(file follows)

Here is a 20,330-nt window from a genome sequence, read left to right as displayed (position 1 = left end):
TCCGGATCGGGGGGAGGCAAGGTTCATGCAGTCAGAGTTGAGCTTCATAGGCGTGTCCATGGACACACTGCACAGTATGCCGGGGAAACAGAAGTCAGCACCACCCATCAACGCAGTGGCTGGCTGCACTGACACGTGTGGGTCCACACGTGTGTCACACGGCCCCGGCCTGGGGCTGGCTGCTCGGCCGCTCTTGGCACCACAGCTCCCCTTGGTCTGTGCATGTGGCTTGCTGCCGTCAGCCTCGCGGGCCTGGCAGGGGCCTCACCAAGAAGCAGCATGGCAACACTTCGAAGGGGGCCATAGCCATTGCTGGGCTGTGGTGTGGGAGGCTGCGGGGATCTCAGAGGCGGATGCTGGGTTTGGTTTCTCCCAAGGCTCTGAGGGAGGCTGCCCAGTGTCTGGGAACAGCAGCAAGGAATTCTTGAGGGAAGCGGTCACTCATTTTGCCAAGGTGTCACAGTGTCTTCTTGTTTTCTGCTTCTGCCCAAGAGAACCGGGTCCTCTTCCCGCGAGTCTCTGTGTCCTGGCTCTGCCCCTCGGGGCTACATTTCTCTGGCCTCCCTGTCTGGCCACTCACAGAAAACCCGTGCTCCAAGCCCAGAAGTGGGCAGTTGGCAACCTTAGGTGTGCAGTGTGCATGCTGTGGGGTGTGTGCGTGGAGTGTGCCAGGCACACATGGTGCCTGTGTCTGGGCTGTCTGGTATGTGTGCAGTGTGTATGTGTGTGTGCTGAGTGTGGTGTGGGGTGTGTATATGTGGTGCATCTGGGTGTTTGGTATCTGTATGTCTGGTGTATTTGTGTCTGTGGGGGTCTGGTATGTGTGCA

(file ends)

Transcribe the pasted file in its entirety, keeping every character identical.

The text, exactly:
Here is a 20,330-nt window from a genome sequence, read left to right as displayed (position 1 = left end):
TCCGGATCGGGGGGAGGCAAGGTTCATGCAGTCAGAGTTGAGCTTCATAGGCGTGTCCATGGACACACTGCACAGTATGCCGGGGAAACAGAAGTCAGCACCACCCATCAACGCAGTGGCTGGCTGCACTGACACGTGTGGGTCCACACGTGTGTCACACGGCCCCGGCCTGGGGCTGGCTGCTCGGCCGCTCTTGGCACCACAGCTCCCCTTGGTCTGTGCATGTGGCTTGCTGCCGTCAGCCTCGCGGGCCTGGCAGGGGCCTCACCAAGAAGCAGCATGGCAACACTTCGAAGGGGGCCATAGCCATTGCTGGGCTGTGGTGTGGGAGGCTGCGGGGATCTCAGAGGCGGATGCTGGGTTTGGTTTCTCCCAAGGCTCTGAGGGAGGCTGCCCAGTGTCTGGGAACAGCAGCAAGGAATTCTTGAGGGAAGCGGTCACTCATTTTGCCAAGGTGTCACAGTGTCTTCTTGTTTTCTGCTTCTGCCCAAGAGAACCGGGTCCTCTTCCCGCGAGTCTCTGTGTCCTGGCTCTGCCCCTCGGGGCTACATTTCTCTGGCCTCCCTGTCTGGCCACTCACAGAAAACCCGTGCTCCAAGCCCAGAAGTGGGCAGTTGGCAACCTTAGGTGTGCAGTGTGCATGCTGTGGGGTGTGTGCGTGGAGTGTGCCAGGCACACATGGTGCCTGTGTCTGGGCTGTCTGGTATGTGTGCAGTGTGTATGTGTGTGTGCTGAGTGTGGTGTGGGGTGTGTATATGTGGTGCATCTGGGTGTTTGGTATCTGTATGTCTGGTGTATTTGTGTCTGTGGGGGTCTGGTATGTGTGCA